As “Into the Storm” blows into a cineplex near you, a reminder of well-known movies with storms in lead roles.
Sometimes bad weather is an important supporting player in the movies. After all, without a thunderclap and a forked bolt of electricity striking his operating-room lightning rod, Dr. Frankenstein never could have shrilled his triumphant, “It’s alive! It’s alive!” And Dorothy never would have left Kansas if that cyclone didn’t scoop her up and plunk her down in Oz. Gene Kelly couldn’t have gone singing in the rain.
But in the upcoming meteorological adventure “Into the Storm” (opening Friday), they’re trying to do something different. The Warner Bros. film, with a raft of low-wattage human actors, effectively makes lousy weather the movie’s star. A massive barrage of tornadoes roars across a single Midwestern town, sucking up semitrucks, crashing airliners, flattening buildings, carrying off some of the cast and leaving others dreadfully ruffled. In anticipation of the new film, here’s a look back at a slew of movies where lousy weather played a pivotal role.
HOT AND MUGGY
“Do the Right Thing”
The narrative effectiveness of Spike Lee’s best film depends to a huge degree on the heat wave broiling his embattled characters. It’s the hottest day of the year. “HELTER SWELTER, 98-DEGREE RECORD BREAKER” screams a Daily News banner headline. The simmering temperature pushes an irritable group of neighbors in Brooklyn’s Bedford-Stuyvesant to the boiling point. When a frazzled cop shoots an irritating but harmless local character, the other players erupt in a frenzy of recriminations, rioting and looting. Lee used a scalding-hot red-orange color palette to push the point home, and strong, sizzling sunlight to make the tenements and storefronts look desert-harsh and hostile.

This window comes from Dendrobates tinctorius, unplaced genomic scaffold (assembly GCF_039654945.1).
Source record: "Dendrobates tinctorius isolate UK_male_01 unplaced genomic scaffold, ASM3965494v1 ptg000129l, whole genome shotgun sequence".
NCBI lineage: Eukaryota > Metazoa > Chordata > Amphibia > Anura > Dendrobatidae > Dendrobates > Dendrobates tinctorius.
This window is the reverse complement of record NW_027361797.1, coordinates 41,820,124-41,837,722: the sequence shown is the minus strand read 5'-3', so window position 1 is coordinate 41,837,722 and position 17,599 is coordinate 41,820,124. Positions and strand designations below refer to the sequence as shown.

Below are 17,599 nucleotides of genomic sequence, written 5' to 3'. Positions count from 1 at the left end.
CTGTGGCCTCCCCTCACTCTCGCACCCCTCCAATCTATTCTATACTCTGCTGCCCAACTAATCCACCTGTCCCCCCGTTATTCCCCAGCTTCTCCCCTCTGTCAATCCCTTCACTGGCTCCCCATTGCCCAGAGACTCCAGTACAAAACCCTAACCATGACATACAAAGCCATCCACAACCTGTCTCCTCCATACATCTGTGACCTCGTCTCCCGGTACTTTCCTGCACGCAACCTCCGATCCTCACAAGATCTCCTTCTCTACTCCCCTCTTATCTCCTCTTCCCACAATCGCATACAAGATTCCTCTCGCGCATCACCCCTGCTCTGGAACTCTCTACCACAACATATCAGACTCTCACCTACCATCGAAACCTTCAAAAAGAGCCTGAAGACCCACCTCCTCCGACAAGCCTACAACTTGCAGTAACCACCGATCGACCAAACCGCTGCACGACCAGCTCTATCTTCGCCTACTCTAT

“The Ice Storm”
Ang Lee’s film about affluent families trapped in failed marriages and the pursuit of empty pleasures literally traps its players with a symbolic early winter storm. Kevin Kline, Sigourney Weaver and Joan Allen play suburbanites medicating their ennui with adultery and alcohol, while neglecting their drugged-up, alienated children. Icy rain seeps into everything, like a force of nature dissolving the decadent characters’ sexual inhibitions to tragic effect. For hair-raising visuals it’s hard to top Lee’s image of a child balancing unnoticed on the end of an icy diving board above an unfilled swimming pool. Lee’s direction is aptly cool and fluid.
SEASONAL AFFECTIVE DISORDER
Trapped in the haunted Overlook Hotel as an endless blizzard howls outside, Jack Nicholson develops the worst case of cabin fever in history. Stanley Kubrick’s prestige horror film uses some spook-story effects to amp up the anxiety, but the claustrophobia and isolation alone are enough to drive viewers to the edge of hysteria. With a titanic snowfall making the mountain roads impassable, there’s no way for the authorities to save the day, or for Nicholson’s terrified wife and son to flee from their increasingly unhinged patriarch. It must be the work of occult forces, since a TV weather report in the film describes an “incredible” contrast of warm sunshine in Denver and brutal snow in the mountains.
SMALL CRAFT WARNINGS
“The Perfect Storm”
Having made the best submarine thriller ever, “Das Boot,” Wolfgang Petersen returned to the Atlantic Ocean to tell the true story of a superstorm. George Clooney, Mark Wahlberg and John C. Reilly are among the crew of a Massachusetts fishing boat capsized during a cataclysmic 1991 storm at sea. Their boat is battered by hammering downpours and tossed by stomach-dropping giant waves that dismantle the vessel piece by piece. It’s a gripping drama told with kinetic punch that could make a viewer seasick.
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